Compressed mini-tablets in sachets or capsules are an increasingly prevalent oral solid dosage form for pediatric products. While resembling adult tablets, additional care is required to control weight and potency (blend uniformity) variation due to their small size (≤2.5 mm average diameter). Additionally, sachet fill count errors complicate dose accuracy as they are difficult to resolve with weight-checking equipment. This study quantified the probability of failing content uniformity (CU) specifications (which results in the inability to release a batch) defined in USP <905> using a Monte Carlo computational model. Failure risk was modeled as a function of sachet fill count, mini-tablet weight, potency distribution, and fill error frequency. The model allows product developers to (1) determine appropriate fill counts based on anticipated product weight and potency relative standard deviation (RSD), (2) set fill error probability tolerances for sachet filling processes, (3) identify CU improvement opportunities, and (4) quantify the probability of CU failure informing risk management activities and risk disclosure for regulatory agencies. A representative product with weight and potency RSD no greater than 5%, fill count of 1-4 mini-tablets per sachet, and fill error probability per mini-tablet filled of 0.1% may experience CU batch failure probabilities as high as 8.23%, but only 0.283% if the fill count is increased to 5-10 mini-tablets per sachet. Generally, fill counts of less than five mini-tablets per sachet should be avoided where possible.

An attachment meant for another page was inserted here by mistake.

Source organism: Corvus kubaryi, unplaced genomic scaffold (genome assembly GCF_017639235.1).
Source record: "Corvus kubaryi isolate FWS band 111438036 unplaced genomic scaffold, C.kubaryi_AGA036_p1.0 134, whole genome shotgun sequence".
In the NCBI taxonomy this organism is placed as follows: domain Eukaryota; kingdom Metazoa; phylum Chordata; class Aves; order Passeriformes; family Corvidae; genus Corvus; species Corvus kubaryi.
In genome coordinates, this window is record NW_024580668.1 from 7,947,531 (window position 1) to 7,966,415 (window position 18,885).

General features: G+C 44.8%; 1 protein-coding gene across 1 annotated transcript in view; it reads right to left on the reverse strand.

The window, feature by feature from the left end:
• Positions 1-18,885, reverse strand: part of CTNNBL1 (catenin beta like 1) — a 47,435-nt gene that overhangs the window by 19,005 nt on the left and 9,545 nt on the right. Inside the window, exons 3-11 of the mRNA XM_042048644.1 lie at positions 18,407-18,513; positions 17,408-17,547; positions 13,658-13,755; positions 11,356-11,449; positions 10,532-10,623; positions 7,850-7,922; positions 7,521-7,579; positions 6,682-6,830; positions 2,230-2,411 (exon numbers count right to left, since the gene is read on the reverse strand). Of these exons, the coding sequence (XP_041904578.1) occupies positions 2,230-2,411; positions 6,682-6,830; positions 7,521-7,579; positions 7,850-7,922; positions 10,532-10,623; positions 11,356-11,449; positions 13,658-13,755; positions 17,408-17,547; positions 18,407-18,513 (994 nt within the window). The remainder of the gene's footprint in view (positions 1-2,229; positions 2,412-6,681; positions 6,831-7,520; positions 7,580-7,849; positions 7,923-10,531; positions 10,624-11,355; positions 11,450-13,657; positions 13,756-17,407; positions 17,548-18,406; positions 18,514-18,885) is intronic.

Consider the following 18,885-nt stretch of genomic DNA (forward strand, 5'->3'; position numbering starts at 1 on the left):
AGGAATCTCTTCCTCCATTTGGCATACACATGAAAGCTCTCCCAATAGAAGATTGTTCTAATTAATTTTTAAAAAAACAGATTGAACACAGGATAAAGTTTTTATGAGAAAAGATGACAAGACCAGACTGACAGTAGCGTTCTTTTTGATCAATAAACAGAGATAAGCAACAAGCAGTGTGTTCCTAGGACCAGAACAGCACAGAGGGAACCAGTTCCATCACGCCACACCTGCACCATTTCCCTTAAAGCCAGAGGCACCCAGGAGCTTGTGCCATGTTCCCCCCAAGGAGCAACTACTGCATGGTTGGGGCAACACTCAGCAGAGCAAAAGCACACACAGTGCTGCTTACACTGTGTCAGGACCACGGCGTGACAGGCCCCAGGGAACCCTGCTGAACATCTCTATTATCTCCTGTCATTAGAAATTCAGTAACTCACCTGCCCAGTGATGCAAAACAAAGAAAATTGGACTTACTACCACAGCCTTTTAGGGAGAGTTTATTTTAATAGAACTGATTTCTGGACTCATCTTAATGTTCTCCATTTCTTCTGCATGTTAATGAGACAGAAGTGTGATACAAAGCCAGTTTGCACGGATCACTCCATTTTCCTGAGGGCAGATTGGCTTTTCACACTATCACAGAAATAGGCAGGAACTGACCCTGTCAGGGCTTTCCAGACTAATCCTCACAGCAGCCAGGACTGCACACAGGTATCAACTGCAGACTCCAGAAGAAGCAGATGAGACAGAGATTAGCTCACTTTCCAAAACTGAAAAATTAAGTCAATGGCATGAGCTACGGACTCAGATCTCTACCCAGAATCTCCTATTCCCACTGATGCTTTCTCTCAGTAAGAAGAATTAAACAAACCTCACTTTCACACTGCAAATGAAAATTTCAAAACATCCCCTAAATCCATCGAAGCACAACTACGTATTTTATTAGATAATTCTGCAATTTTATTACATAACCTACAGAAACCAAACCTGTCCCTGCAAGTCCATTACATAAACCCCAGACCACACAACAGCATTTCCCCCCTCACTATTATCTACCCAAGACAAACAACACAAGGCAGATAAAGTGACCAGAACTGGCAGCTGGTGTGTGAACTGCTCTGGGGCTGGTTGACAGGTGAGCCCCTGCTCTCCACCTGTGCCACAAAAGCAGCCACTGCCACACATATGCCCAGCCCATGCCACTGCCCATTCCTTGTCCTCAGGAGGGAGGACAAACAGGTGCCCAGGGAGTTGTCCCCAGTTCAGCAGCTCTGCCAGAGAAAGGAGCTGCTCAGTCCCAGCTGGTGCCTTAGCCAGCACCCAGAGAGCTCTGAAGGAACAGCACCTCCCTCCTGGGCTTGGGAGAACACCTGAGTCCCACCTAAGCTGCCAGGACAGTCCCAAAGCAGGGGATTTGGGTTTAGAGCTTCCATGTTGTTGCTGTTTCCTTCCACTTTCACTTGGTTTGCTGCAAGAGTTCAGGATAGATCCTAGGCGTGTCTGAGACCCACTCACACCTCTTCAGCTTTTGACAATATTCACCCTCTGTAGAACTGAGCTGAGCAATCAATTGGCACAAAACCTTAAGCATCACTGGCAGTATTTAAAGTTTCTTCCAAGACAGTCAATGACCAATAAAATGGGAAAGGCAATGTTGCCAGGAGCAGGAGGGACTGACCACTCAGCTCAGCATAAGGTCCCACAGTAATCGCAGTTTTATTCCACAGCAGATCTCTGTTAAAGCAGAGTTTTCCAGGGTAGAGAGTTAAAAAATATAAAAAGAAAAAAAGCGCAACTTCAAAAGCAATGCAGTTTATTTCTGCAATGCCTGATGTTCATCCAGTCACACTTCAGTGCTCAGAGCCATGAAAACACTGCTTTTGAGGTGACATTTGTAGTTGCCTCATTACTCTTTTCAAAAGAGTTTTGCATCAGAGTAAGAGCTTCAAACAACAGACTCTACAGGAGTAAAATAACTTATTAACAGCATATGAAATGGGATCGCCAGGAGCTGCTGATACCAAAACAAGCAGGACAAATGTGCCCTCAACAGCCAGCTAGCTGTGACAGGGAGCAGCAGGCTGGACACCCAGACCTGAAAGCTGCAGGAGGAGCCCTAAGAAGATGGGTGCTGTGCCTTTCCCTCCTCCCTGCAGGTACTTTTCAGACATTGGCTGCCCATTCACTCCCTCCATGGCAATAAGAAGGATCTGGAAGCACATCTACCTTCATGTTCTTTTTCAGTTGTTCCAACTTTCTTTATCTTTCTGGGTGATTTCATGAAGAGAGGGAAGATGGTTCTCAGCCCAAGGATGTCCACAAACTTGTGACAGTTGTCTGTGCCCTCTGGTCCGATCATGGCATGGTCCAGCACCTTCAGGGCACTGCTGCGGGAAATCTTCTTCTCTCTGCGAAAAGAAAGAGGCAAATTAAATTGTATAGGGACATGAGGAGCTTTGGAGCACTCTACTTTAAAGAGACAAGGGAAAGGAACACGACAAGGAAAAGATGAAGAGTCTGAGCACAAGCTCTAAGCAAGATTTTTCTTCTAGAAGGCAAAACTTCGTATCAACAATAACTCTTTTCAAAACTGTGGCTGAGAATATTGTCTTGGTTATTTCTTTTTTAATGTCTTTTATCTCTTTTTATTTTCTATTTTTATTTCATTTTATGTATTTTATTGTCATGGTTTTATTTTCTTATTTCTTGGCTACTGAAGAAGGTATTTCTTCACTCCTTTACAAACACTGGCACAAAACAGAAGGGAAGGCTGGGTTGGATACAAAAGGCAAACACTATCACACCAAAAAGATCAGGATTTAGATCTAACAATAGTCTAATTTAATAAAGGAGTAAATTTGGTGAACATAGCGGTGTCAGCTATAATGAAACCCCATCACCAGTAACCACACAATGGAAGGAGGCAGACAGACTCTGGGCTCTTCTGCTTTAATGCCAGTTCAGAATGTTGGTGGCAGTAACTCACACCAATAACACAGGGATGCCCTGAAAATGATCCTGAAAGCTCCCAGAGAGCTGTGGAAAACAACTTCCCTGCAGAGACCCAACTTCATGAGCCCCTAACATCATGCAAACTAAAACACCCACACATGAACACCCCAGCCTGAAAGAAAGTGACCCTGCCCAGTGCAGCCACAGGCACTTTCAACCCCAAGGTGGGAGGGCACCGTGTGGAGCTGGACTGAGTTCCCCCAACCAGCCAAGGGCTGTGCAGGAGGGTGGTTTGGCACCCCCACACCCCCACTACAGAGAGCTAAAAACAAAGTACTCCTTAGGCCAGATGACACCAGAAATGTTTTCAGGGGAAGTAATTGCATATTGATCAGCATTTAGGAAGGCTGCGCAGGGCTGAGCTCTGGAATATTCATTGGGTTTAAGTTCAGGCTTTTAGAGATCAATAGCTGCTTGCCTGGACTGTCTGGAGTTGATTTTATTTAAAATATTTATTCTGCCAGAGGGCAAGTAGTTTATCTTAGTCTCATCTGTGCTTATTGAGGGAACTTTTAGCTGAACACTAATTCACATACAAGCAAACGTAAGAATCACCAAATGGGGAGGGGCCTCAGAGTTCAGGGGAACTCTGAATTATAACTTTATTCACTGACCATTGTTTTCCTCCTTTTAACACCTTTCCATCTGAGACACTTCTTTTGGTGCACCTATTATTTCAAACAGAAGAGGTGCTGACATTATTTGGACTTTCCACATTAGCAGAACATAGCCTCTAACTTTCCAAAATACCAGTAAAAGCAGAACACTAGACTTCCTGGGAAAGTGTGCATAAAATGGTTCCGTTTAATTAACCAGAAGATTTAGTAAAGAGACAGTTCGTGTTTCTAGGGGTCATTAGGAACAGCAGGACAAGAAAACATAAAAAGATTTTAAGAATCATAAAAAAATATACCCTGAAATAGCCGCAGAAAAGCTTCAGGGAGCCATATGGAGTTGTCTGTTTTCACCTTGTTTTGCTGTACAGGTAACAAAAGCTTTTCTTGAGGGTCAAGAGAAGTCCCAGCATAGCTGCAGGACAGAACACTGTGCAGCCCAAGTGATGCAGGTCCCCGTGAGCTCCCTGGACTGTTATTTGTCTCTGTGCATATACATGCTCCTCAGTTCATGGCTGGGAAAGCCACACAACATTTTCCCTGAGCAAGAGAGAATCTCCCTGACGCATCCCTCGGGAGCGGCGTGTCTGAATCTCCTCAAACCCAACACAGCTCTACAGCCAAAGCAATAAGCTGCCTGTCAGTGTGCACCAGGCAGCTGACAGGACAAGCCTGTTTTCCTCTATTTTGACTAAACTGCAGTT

Keywords: content uniformity; dose uniformity; fill count; fill errors; mini-tablet; sachet.